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  • (Photo by ERIC PLUMMER) Sandpoint junior Dustin Norris scores in transition using a shot called a runner in basketball parlance. Not a layup, or a pull-up, a runner is basically what it sounds like, a shot lofted from mid-range while on the move. Zags fans may recall Kevin Pangos, a master of the runner, which takes a lot of touch and feel to make and can be difficult for a defender to block. In the modern world of 3-point shooting and dunking, the shot made popular by the likes of Alex English and George Gervin isn’t used as much anymore.

  • 1

    (Photo by ERIC PLUMMER) Sandpoint sophomore Mya Darling lofts a tear-drop in the lane against 3A champ Timberlake earlier in the season. The tear-drop, also called a floater, is basically a layup when the player lofts a shot early with a lot of arc to get over defenders. The shot is a staple on New York City playgrounds, where guards either learn the highly-skilled shot or get their ball swatted. Gary Payton and John Stockton, among others, were masters of the shot, which takes a ton of touch to make as it’s usually lofted high over a shot blocker.

  • 2

    (Photo by ERIC PLUMMER) Clark Fork sophomore Dakota West shoots a jump hook earlier in the season. The shot is highly effective on the blocks, where the body creates space for the high release point. Anyone who has watched the Zags bigs, from Casey Calvary to Robert Sacre to Przemek Karnowski, knows how much they love the power drop step and baby hook. With a high release point, it’s tough to block, and with a lot of spin is a high percentage shot. Anyone remember Kevin McHale, who would hit the shot time after time, before finally faking and hitting his patented up-and-under?

  • 3

    (Photo by ERIC PLUMMER) Clark Fork senior Nona Young launches a jump shot earlier this season. Whether a set shot, a fade-away or a step-back, the standard jump shot is the most common shot in basketball. There are some common traits among the great shooters, like landing where you left the ground (not drifting), a fluid release and great rotation on the basketball. The top shooters today are usually 3-point threats, as the long range shot becomes more and more a part of today’s offense. The Splash brothers, Steph Curry and Klay Thompson, are widely regarded as the best shooting tandem in NBA history.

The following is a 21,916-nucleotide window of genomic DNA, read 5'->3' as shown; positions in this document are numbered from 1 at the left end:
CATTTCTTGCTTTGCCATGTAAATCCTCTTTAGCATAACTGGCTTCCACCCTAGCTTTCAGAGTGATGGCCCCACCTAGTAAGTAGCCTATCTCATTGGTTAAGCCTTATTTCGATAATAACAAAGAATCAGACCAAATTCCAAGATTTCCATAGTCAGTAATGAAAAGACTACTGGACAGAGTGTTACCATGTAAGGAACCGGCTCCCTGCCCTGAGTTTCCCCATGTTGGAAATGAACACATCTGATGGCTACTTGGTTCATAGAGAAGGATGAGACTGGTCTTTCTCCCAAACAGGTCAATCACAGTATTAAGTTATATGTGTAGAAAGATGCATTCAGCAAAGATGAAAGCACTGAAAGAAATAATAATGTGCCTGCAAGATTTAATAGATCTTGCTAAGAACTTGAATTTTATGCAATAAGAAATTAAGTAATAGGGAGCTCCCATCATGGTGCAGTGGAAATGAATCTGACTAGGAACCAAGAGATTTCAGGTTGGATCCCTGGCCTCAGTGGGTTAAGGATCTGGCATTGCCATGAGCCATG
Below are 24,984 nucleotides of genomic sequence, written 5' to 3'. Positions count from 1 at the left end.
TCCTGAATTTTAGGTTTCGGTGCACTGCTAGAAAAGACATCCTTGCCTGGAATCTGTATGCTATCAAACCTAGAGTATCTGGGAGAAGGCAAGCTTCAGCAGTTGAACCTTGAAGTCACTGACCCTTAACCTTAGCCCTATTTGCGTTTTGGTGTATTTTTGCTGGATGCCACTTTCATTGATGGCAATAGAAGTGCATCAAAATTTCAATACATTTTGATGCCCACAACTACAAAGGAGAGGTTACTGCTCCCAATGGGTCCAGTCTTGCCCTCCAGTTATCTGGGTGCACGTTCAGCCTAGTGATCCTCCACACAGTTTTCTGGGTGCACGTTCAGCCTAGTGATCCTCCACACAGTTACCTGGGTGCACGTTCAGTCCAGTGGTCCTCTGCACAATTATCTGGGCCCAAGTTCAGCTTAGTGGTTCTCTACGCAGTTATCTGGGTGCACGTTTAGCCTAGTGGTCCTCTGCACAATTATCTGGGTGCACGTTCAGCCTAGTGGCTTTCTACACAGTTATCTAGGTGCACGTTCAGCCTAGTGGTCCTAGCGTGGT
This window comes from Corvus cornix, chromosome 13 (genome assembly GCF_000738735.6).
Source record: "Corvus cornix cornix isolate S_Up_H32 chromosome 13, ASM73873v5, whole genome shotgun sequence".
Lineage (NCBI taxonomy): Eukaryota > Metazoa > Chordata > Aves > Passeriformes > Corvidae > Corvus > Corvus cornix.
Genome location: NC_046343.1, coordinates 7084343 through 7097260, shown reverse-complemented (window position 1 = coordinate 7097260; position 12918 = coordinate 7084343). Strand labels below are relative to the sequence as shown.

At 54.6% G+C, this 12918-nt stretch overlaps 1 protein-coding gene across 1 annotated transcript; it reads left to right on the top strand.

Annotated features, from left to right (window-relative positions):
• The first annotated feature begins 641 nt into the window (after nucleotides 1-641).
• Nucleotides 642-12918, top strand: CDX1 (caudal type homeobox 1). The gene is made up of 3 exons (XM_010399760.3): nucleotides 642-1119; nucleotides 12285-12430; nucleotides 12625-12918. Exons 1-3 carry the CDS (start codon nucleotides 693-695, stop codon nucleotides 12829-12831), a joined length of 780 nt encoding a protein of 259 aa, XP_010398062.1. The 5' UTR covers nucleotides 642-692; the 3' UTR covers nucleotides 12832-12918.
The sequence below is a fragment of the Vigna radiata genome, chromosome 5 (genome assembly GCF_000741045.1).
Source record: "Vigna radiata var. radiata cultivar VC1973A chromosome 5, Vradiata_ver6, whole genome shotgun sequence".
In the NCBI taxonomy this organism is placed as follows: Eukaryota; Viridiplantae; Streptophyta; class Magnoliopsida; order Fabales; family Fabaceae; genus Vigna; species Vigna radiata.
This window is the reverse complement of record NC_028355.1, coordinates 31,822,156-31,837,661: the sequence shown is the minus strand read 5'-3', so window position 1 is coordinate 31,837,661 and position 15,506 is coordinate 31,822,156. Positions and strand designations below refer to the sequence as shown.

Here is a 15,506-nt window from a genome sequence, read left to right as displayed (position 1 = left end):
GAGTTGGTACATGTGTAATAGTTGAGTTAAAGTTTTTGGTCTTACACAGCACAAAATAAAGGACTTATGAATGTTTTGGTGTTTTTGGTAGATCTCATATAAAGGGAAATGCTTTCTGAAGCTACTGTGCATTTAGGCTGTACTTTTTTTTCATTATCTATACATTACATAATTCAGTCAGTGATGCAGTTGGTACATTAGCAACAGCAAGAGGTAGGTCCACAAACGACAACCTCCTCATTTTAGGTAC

• (Photo by ERIC PLUMMER) Sandpoint junior Dustin Norris scores in transition using a shot called a runner in basketball parlance. Not a layup, or a pull-up, a runner is basically what it sounds like, a shot lofted from mid-range while on the move. Zags fans may recall Kevin Pangos, a master of the runner, which takes a lot of touch and feel to make and can be difficult for a defender to block. In the modern world of 3-point shooting and dunking, the shot made popular by the likes of Alex English and George Gervin isn’t used as much anymore.

  • 1

    (Photo by ERIC PLUMMER) Sandpoint sophomore Mya Darling lofts a tear-drop in the lane against 3A champ Timberlake earlier in the season. The tear-drop, also called a floater, is basically a layup when the player lofts a shot early with a lot of arc to get over defenders. The shot is a staple on New York City playgrounds, where guards either learn the highly-skilled shot or get their ball swatted. Gary Payton and John Stockton, among others, were masters of the shot, which takes a ton of touch to make as it’s usually lofted high over a shot blocker.

  • 2

    (Photo by ERIC PLUMMER) Clark Fork sophomore Dakota West shoots a jump hook earlier in the season. The shot is highly effective on the blocks, where the body creates space for the high release point. Anyone who has watched the Zags bigs, from Casey Calvary to Robert Sacre to Przemek Karnowski, knows how much they love the power drop step and baby hook. With a high release point, it’s tough to block, and with a lot of spin is a high percentage shot. Anyone remember Kevin McHale, who would hit the shot time after time, before finally faking and hitting his patented up-and-under?

  • 3

    (Photo by ERIC PLUMMER) Clark Fork senior Nona Young launches a jump shot earlier this season. Whether a set shot, a fade-away or a step-back, the standard jump shot is the most common shot in basketball. There are some common traits among the great shooters, like landing where you left the ground (not drifting), a fluid release and great rotation on the basketball. The top shooters today are usually 3-point threats, as the long range shot becomes more and more a part of today’s offense. The Splash brothers, Steph Curry and Klay Thompson, are widely regarded as the best shooting tandem in NBA history.

The art of scoring the basketball

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